Update: the person mentioned below who is affiliated with Poptech is not an 'organizer' but instead is one of a 'loosely affiliated working group' that many people are apart of that do different things for Poptech.
This is a subject I haven't blogged about too much, though I've discussed with people in person. Diversity, homogeneity and heterogeneity are difficult issues, because it's easy to be misconstrued. I don't want favors for people due to their demographics or some sense that they are supposed to be included in order to create heterogeneity. I want people to be included because of their work, perspective or ideas. I'm not interested in quotas.
I choose conferences that see and talk about new and diverse ideas and perspectives. I also go to see people, but the first choice is around the conference material itself. I realize the world is much more interesting and broad than just my white female Bay Area perspective; it's a dead end without other ideas. I cannot survive doing work without knowing people and work beyond my own little world. However, not everyone needs to share this. They are free and welcome to make groupings of work and people from a singular perspective, and present these in conferences or anywhere else.
So when I choose a conference to go to, what I want are discussions, work, perspectives and ideas framed to reflect what they really represent.
After listening to Pop!Tech's sessions last fall, I blogged about how the conference was just in need of reframing. Okay, this was cheeky. But I don't believe in forcing a conference like that to change or telling them they are bad for not including people who are not white men. Rather, I want them to be honest about what they represent. They had mostly white males presenting last year, with one woman and one black man, and so, Pop!Tech 2004, in addressing "The Next Renaissance" was really addressing the next renaissance from the perspective of white men, about white men's experiences with the concept of it.
For 2005, the Pop!Tech theme is Grand Challenges..
Sounds really great. I'd love to listen to people exploring great challenges.
But here too, it's not all humanity that Pop!Tech is addressing or giving perspective from.. it's from the perspective of mostly white men. Nothing wrong with that. Currently on their site, they have 12 speakers, with 2 that are women (one appears to be Indian), two Indian men. So they have 16% women, and 25% non-white. That's fine. Just frame the conference as addressing "grand challenges" from the perspective of *mostly* white men.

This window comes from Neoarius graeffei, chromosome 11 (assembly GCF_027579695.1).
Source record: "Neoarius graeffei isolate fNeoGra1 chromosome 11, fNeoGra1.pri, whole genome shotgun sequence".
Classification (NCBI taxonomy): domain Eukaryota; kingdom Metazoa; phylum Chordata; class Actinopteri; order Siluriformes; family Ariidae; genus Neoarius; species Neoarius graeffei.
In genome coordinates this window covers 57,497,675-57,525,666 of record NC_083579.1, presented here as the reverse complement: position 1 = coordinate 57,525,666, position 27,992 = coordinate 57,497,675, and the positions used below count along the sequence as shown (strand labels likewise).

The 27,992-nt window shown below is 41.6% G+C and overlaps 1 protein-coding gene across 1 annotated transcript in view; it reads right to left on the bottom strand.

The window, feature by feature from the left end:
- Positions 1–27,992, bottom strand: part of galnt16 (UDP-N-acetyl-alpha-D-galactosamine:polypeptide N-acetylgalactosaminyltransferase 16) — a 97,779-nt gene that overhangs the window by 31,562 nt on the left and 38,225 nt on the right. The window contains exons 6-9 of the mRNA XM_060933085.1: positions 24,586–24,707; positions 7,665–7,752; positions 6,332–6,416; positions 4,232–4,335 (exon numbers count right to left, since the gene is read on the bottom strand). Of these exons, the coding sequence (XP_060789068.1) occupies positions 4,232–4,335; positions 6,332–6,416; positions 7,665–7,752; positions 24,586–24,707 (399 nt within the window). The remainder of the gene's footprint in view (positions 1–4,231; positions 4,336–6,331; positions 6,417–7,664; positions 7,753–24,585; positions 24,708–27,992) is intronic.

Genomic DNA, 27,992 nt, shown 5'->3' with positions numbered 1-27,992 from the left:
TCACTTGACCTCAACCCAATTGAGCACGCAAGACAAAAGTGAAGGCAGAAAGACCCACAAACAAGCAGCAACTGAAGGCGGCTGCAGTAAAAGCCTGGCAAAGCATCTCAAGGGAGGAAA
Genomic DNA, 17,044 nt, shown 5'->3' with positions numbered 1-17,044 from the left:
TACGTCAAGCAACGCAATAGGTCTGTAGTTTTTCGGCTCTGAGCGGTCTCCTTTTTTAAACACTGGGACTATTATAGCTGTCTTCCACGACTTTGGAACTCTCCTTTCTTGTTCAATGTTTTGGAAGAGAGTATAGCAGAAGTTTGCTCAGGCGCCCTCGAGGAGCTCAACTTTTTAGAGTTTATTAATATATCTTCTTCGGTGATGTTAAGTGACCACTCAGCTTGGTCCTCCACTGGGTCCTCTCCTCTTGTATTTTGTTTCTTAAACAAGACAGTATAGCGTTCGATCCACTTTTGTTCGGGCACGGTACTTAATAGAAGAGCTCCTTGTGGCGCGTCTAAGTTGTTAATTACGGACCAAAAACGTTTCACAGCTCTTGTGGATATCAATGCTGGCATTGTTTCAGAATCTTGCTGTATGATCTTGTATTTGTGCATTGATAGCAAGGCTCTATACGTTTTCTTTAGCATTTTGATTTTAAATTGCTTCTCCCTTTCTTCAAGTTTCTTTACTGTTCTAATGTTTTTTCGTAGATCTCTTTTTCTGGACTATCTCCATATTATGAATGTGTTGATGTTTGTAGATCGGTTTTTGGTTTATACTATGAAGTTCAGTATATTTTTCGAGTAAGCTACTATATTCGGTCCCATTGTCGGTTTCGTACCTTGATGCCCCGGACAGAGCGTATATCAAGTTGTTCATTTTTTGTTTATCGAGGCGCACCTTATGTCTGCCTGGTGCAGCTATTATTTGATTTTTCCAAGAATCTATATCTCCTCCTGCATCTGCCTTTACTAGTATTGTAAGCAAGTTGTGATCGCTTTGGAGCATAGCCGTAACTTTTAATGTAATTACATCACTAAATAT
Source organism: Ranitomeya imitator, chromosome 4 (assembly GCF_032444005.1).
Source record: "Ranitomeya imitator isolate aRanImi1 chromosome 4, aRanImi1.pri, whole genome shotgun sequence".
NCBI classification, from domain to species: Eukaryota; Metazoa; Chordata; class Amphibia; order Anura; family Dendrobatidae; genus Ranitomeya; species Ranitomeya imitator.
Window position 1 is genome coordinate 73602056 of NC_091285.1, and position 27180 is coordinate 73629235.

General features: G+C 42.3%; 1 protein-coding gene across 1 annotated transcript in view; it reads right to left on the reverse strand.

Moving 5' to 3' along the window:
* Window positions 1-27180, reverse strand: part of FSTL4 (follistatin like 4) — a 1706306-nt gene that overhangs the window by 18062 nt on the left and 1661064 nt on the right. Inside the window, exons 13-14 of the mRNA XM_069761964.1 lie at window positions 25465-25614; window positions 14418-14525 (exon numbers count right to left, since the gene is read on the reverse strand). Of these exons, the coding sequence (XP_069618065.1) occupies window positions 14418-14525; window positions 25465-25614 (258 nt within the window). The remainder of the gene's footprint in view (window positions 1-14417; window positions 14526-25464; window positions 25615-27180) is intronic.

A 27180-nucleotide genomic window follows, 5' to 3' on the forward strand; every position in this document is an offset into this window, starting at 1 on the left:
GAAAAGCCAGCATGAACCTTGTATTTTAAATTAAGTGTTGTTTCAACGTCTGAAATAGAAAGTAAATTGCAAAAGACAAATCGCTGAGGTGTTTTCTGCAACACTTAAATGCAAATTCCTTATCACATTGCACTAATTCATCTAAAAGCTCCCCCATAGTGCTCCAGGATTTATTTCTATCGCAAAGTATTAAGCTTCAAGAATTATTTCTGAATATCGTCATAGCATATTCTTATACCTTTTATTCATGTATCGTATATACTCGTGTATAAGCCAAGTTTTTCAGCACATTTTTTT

After I wrote the Pop!Tech post last fall, I was talking with one of the people who helps with it in a loosely affiliated working group (note, this sentence was updated). He told me he'd read my post, and didn't understand why women complained about not having women speakers at conferences. He thought that women should just make their own conferences if they wanted to speak. I said in response, you mean, separate but equal? I think he got it, that this was a silly way to see things.
The point is, if you purport to represent the world, and cover the world, in your conference or discussion, then do it by including people who are beyond your demographic, and work that goes beyond your demographic (and there is lots of amazing work out there by folks who happen to have other perspectives), for projects and ideas covering other worlds than yours. This isn't about forcing a change, it's about being honest about what you're perspective is.
Right now, Pop!Tech doesn't appear to have changed much over last year, though they have slightly higher participation from non-white males right now. However, when they post the full 30 speakers they intend to showcase, they will need to have many more people with different perspectives if they expect us to believe they cover the whole world. Though, to show they have women, they've put one of the two woman at the top of the speaker's list. See the image below, but note the list is vertically placed on the Pop!Tech page:
Posted by Mary Hodder at May 11, 2005 10:04 AM | TrackBack